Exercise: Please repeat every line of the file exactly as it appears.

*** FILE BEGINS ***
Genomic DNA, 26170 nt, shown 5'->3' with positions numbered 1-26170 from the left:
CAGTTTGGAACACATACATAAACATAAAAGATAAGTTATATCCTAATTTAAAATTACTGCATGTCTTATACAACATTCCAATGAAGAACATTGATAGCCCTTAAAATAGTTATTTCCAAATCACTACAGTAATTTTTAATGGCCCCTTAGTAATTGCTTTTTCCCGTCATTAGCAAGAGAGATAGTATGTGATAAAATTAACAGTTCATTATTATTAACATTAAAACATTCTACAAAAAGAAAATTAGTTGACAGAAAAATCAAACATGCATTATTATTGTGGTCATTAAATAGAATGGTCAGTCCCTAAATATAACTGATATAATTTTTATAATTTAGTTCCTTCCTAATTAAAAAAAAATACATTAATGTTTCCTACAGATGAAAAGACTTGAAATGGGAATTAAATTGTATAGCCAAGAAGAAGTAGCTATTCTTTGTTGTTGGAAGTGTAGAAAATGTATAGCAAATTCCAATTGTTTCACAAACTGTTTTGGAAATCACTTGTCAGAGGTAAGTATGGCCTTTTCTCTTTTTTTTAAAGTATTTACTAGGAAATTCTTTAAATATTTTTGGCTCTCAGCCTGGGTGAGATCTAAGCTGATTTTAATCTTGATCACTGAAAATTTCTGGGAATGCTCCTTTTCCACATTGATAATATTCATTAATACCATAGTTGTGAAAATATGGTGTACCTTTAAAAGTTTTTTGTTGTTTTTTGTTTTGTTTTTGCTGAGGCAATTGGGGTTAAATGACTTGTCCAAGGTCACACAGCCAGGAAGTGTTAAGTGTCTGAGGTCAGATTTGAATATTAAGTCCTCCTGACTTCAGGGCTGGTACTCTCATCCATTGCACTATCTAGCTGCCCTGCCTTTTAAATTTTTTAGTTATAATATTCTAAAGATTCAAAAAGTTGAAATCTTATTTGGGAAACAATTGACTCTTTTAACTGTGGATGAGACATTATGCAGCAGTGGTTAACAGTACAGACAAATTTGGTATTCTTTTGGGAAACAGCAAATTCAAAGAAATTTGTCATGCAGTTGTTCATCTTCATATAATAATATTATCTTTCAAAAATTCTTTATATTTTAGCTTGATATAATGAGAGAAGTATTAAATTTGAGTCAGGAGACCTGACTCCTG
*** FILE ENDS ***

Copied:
Genomic DNA, 26170 nt, shown 5'->3' with positions numbered 1-26170 from the left:
CAGTTTGGAACACATACATAAACATAAAAGATAAGTTATATCCTAATTTAAAATTACTGCATGTCTTATACAACATTCCAATGAAGAACATTGATAGCCCTTAAAATAGTTATTTCCAAATCACTACAGTAATTTTTAATGGCCCCTTAGTAATTGCTTTTTCCCGTCATTAGCAAGAGAGATAGTATGTGATAAAATTAACAGTTCATTATTATTAACATTAAAACATTCTACAAAAAGAAAATTAGTTGACAGAAAAATCAAACATGCATTATTATTGTGGTCATTAAATAGAATGGTCAGTCCCTAAATATAACTGATATAATTTTTATAATTTAGTTCCTTCCTAATTAAAAAAAAATACATTAATGTTTCCTACAGATGAAAAGACTTGAAATGGGAATTAAATTGTATAGCCAAGAAGAAGTAGCTATTCTTTGTTGTTGGAAGTGTAGAAAATGTATAGCAAATTCCAATTGTTTCACAAACTGTTTTGGAAATCACTTGTCAGAGGTAAGTATGGCCTTTTCTCTTTTTTTTAAAGTATTTACTAGGAAATTCTTTAAATATTTTTGGCTCTCAGCCTGGGTGAGATCTAAGCTGATTTTAATCTTGATCACTGAAAATTTCTGGGAATGCTCCTTTTCCACATTGATAATATTCATTAATACCATAGTTGTGAAAATATGGTGTACCTTTAAAAGTTTTTTGTTGTTTTTTGTTTTGTTTTTGCTGAGGCAATTGGGGTTAAATGACTTGTCCAAGGTCACACAGCCAGGAAGTGTTAAGTGTCTGAGGTCAGATTTGAATATTAAGTCCTCCTGACTTCAGGGCTGGTACTCTCATCCATTGCACTATCTAGCTGCCCTGCCTTTTAAATTTTTTAGTTATAATATTCTAAAGATTCAAAAAGTTGAAATCTTATTTGGGAAACAATTGACTCTTTTAACTGTGGATGAGACATTATGCAGCAGTGGTTAACAGTACAGACAAATTTGGTATTCTTTTGGGAAACAGCAAATTCAAAGAAATTTGTCATGCAGTTGTTCATCTTCATATAATAATATTATCTTTCAAAAATTCTTTATATTTTAGCTTGATATAATGAGAGAAGTATTAAATTTGAGTCAGGAGACCTGACTCCTG